Kira Wampler had previously been chief marketing officer for ridesharing app Lyft.
(Page 2 of 2)
While companies will move at different paces through these phases, depending on business strategy, mobile objectives, industry sector and mobile philosophy, for all e-business professionals it's time to be proactive. For each of these four phases, there are three high-level steps to consider: information architecture, designing new services that take advantage of context, and testing the impact of those experiences to improve the customer experience.
Taking the lead
It will be important for e-business teams to take a leadership role when enabling these steps, as context will open up new opportunities to influence purchase decisions and increase conversions and drive sales—but only if real-time data is available, content and information are properly tagged, and the proper relationships and road maps are in place with key partners. For example, a retailer must not only know where a competitor's store is, to identify when a shopper is in the rival's store, but must designate that retailer as a competitor.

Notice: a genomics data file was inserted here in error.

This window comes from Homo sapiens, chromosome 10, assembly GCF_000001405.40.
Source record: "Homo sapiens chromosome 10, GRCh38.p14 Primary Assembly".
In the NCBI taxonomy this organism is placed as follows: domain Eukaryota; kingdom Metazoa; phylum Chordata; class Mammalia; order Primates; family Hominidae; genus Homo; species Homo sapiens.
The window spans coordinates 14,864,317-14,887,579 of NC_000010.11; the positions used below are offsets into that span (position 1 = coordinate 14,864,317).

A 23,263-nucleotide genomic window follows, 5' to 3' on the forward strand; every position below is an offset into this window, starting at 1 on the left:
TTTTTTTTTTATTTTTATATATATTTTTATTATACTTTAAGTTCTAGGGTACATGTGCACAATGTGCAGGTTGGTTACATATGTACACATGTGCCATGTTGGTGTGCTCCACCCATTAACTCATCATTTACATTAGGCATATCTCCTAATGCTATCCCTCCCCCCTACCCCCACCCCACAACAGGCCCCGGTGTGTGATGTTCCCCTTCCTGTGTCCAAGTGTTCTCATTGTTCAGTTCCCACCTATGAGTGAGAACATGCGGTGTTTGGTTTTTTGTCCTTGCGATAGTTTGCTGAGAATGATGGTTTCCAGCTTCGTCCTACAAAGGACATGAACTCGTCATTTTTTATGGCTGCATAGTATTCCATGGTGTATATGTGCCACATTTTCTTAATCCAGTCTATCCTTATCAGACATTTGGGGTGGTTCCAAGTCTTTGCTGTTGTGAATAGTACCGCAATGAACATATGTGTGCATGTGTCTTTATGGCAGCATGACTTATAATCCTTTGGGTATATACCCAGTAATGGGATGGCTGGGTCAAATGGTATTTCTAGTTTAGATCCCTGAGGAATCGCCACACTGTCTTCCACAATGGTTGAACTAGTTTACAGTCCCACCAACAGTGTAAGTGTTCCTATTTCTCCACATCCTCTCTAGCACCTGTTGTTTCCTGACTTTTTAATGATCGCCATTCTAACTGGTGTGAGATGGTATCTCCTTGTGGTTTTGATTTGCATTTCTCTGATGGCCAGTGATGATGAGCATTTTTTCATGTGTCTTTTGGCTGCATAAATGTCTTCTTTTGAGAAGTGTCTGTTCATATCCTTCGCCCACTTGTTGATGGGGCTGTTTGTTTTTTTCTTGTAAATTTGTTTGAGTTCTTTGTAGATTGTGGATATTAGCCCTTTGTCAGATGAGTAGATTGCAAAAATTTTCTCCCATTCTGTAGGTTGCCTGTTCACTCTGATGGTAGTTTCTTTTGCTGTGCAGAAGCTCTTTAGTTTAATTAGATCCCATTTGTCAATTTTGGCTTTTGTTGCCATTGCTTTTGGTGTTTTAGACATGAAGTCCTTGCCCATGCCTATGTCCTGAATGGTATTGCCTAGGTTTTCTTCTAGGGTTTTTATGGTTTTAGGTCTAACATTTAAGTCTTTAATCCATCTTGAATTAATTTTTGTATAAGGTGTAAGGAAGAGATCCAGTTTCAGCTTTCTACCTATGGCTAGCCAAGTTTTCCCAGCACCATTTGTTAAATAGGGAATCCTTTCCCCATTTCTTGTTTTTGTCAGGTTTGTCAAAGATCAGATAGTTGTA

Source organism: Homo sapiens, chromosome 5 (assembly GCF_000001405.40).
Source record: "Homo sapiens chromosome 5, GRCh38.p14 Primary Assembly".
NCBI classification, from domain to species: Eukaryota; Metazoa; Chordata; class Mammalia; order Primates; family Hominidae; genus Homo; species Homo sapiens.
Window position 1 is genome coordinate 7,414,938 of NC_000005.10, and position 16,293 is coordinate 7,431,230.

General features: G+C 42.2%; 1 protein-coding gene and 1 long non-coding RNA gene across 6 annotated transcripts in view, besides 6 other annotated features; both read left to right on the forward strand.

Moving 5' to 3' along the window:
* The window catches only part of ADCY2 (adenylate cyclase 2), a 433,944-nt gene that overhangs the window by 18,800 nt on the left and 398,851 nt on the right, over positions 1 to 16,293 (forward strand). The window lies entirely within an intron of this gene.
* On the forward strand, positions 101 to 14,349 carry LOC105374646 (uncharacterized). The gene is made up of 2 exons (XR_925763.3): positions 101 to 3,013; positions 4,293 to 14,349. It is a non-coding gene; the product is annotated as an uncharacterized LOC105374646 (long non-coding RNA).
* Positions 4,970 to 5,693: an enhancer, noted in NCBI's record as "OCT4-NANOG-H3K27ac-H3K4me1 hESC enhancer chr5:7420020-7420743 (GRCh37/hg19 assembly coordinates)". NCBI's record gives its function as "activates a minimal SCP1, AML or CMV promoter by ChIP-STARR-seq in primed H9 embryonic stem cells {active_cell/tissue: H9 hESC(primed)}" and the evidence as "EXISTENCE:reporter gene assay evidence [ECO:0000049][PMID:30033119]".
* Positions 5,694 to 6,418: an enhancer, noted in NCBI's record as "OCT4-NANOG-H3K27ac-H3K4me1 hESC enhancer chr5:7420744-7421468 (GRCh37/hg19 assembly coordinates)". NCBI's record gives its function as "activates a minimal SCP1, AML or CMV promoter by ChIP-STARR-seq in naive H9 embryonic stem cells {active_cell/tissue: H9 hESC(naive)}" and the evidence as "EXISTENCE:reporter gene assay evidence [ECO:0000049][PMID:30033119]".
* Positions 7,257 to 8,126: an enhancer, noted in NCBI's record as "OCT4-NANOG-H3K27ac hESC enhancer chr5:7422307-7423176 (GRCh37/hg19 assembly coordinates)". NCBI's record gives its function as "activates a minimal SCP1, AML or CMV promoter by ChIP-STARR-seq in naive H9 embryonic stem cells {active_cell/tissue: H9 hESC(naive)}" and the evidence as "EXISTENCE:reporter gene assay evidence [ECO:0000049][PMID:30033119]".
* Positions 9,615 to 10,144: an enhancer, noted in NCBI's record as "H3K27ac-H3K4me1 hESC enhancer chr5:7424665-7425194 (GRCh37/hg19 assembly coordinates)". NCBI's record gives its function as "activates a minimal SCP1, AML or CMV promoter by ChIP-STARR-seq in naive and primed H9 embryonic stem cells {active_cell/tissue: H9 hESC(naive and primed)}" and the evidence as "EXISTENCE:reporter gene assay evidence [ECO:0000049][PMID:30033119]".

What all this means is that in the near future consumers will voluntarily give up some privacy in exchange for the benefits of mobile convenience. Companies selling media, services and products will be allowed to use contextual information to provide highly personalized experiences that consumers view as simply too convenient to pass up over privacy concerns.
This shift will produce disruptive business opportunities, changing the fundamental way mobile fits within the consumer ecosystem.
Julie A. Ask is vice president and principal analyst at Forrester Research Inc., serving e-business professionals. Her research covers telecommunications and consumer mobility. Her blog is at blogs.forrester.com/Julie_ask. Context will open up new opportunities to influence purchase decisions and increase conversions and drive sales.